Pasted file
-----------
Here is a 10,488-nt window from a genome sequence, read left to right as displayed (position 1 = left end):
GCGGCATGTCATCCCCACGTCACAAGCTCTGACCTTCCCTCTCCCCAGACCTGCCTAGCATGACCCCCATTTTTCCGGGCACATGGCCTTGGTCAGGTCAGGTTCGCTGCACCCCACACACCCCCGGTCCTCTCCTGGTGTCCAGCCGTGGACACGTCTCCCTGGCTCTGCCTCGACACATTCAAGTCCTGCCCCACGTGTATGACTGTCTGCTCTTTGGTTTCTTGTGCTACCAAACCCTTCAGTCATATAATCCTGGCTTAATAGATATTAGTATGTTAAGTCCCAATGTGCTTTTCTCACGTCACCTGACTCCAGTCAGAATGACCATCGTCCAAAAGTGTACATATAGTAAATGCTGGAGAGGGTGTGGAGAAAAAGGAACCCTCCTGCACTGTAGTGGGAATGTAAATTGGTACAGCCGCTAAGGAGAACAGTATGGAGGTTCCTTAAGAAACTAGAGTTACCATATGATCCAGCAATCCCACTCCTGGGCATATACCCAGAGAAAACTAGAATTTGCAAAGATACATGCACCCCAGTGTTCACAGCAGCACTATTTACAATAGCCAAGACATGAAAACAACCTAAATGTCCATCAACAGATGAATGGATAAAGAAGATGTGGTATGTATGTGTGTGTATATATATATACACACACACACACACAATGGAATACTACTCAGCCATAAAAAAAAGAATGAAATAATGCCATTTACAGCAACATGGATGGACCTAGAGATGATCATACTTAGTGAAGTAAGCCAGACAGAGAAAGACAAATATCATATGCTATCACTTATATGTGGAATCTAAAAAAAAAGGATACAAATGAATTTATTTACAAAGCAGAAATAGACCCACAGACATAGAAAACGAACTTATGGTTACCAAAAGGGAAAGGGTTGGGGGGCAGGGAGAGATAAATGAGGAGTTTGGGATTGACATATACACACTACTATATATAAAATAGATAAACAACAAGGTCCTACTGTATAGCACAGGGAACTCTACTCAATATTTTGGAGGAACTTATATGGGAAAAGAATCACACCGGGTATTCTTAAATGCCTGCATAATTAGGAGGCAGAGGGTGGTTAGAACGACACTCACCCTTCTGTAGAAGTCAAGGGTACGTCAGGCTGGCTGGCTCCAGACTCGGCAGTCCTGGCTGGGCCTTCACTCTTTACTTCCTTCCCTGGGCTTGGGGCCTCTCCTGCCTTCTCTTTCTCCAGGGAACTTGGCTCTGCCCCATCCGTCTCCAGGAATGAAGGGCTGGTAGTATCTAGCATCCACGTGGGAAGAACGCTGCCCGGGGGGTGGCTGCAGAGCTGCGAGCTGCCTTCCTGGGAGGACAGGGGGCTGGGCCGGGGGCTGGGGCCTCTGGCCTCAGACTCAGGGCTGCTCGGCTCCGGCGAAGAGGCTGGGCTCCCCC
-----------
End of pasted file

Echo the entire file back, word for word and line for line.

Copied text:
Here is a 10,488-nt window from a genome sequence, read left to right as displayed (position 1 = left end):
GCGGCATGTCATCCCCACGTCACAAGCTCTGACCTTCCCTCTCCCCAGACCTGCCTAGCATGACCCCCATTTTTCCGGGCACATGGCCTTGGTCAGGTCAGGTTCGCTGCACCCCACACACCCCCGGTCCTCTCCTGGTGTCCAGCCGTGGACACGTCTCCCTGGCTCTGCCTCGACACATTCAAGTCCTGCCCCACGTGTATGACTGTCTGCTCTTTGGTTTCTTGTGCTACCAAACCCTTCAGTCATATAATCCTGGCTTAATAGATATTAGTATGTTAAGTCCCAATGTGCTTTTCTCACGTCACCTGACTCCAGTCAGAATGACCATCGTCCAAAAGTGTACATATAGTAAATGCTGGAGAGGGTGTGGAGAAAAAGGAACCCTCCTGCACTGTAGTGGGAATGTAAATTGGTACAGCCGCTAAGGAGAACAGTATGGAGGTTCCTTAAGAAACTAGAGTTACCATATGATCCAGCAATCCCACTCCTGGGCATATACCCAGAGAAAACTAGAATTTGCAAAGATACATGCACCCCAGTGTTCACAGCAGCACTATTTACAATAGCCAAGACATGAAAACAACCTAAATGTCCATCAACAGATGAATGGATAAAGAAGATGTGGTATGTATGTGTGTGTATATATATATACACACACACACACACAATGGAATACTACTCAGCCATAAAAAAAAGAATGAAATAATGCCATTTACAGCAACATGGATGGACCTAGAGATGATCATACTTAGTGAAGTAAGCCAGACAGAGAAAGACAAATATCATATGCTATCACTTATATGTGGAATCTAAAAAAAAAGGATACAAATGAATTTATTTACAAAGCAGAAATAGACCCACAGACATAGAAAACGAACTTATGGTTACCAAAAGGGAAAGGGTTGGGGGGCAGGGAGAGATAAATGAGGAGTTTGGGATTGACATATACACACTACTATATATAAAATAGATAAACAACAAGGTCCTACTGTATAGCACAGGGAACTCTACTCAATATTTTGGAGGAACTTATATGGGAAAAGAATCACACCGGGTATTCTTAAATGCCTGCATAATTAGGAGGCAGAGGGTGGTTAGAACGACACTCACCCTTCTGTAGAAGTCAAGGGTACGTCAGGCTGGCTGGCTCCAGACTCGGCAGTCCTGGCTGGGCCTTCACTCTTTACTTCCTTCCCTGGGCTTGGGGCCTCTCCTGCCTTCTCTTTCTCCAGGGAACTTGGCTCTGCCCCATCCGTCTCCAGGAATGAAGGGCTGGTAGTATCTAGCATCCACGTGGGAAGAACGCTGCCCGGGGGGTGGCTGCAGAGCTGCGAGCTGCCTTCCTGGGAGGACAGGGGGCTGGGCCGGGGGCTGGGGCCTCTGGCCTCAGACTCAGGGCTGCTCGGCTCCGGCGAAGAGGCTGGGCTCCCCC